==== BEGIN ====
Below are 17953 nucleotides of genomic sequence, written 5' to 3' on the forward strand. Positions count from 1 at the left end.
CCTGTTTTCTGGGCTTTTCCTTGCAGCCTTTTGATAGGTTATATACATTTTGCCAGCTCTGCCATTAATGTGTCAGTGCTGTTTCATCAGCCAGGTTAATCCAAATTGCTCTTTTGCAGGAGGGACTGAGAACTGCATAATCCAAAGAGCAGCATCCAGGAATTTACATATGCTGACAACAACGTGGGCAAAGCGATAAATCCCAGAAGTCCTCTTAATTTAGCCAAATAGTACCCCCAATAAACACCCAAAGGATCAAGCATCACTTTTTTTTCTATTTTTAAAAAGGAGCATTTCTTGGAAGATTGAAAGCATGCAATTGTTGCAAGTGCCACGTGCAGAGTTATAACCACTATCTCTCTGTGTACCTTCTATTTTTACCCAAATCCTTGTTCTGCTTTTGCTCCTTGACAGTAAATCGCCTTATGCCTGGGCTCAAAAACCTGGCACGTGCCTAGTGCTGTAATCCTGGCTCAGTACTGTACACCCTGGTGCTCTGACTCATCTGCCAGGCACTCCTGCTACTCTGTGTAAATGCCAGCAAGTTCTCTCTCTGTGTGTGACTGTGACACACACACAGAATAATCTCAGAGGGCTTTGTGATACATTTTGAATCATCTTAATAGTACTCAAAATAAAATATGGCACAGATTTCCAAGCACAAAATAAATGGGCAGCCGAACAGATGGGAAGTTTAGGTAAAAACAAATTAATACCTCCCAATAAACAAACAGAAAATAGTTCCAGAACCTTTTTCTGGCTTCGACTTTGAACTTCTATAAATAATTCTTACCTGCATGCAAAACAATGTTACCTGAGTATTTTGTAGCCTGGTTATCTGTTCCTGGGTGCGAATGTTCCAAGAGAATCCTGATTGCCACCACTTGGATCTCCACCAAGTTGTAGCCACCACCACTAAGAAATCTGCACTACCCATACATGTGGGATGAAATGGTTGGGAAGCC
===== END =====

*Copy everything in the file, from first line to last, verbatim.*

Below are 17953 nucleotides of genomic sequence, written 5' to 3' on the forward strand. Positions count from 1 at the left end.
CCTGTTTTCTGGGCTTTTCCTTGCAGCCTTTTGATAGGTTATATACATTTTGCCAGCTCTGCCATTAATGTGTCAGTGCTGTTTCATCAGCCAGGTTAATCCAAATTGCTCTTTTGCAGGAGGGACTGAGAACTGCATAATCCAAAGAGCAGCATCCAGGAATTTACATATGCTGACAACAACGTGGGCAAAGCGATAAATCCCAGAAGTCCTCTTAATTTAGCCAAATAGTACCCCCAATAAACACCCAAAGGATCAAGCATCACTTTTTTTTCTATTTTTAAAAAGGAGCATTTCTTGGAAGATTGAAAGCATGCAATTGTTGCAAGTGCCACGTGCAGAGTTATAACCACTATCTCTCTGTGTACCTTCTATTTTTACCCAAATCCTTGTTCTGCTTTTGCTCCTTGACAGTAAATCGCCTTATGCCTGGGCTCAAAAACCTGGCACGTGCCTAGTGCTGTAATCCTGGCTCAGTACTGTACACCCTGGTGCTCTGACTCATCTGCCAGGCACTCCTGCTACTCTGTGTAAATGCCAGCAAGTTCTCTCTCTGTGTGTGACTGTGACACACACACAGAATAATCTCAGAGGGCTTTGTGATACATTTTGAATCATCTTAATAGTACTCAAAATAAAATATGGCACAGATTTCCAAGCACAAAATAAATGGGCAGCCGAACAGATGGGAAGTTTAGGTAAAAACAAATTAATACCTCCCAATAAACAAACAGAAAATAGTTCCAGAACCTTTTTCTGGCTTCGACTTTGAACTTCTATAAATAATTCTTACCTGCATGCAAAACAATGTTACCTGAGTATTTTGTAGCCTGGTTATCTGTTCCTGGGTGCGAATGTTCCAAGAGAATCCTGATTGCCACCACTTGGATCTCCACCAAGTTGTAGCCACCACCACTAAGAAATCTGCACTACCCATACATGTGGGATGAAATGGTTGGGAAGCC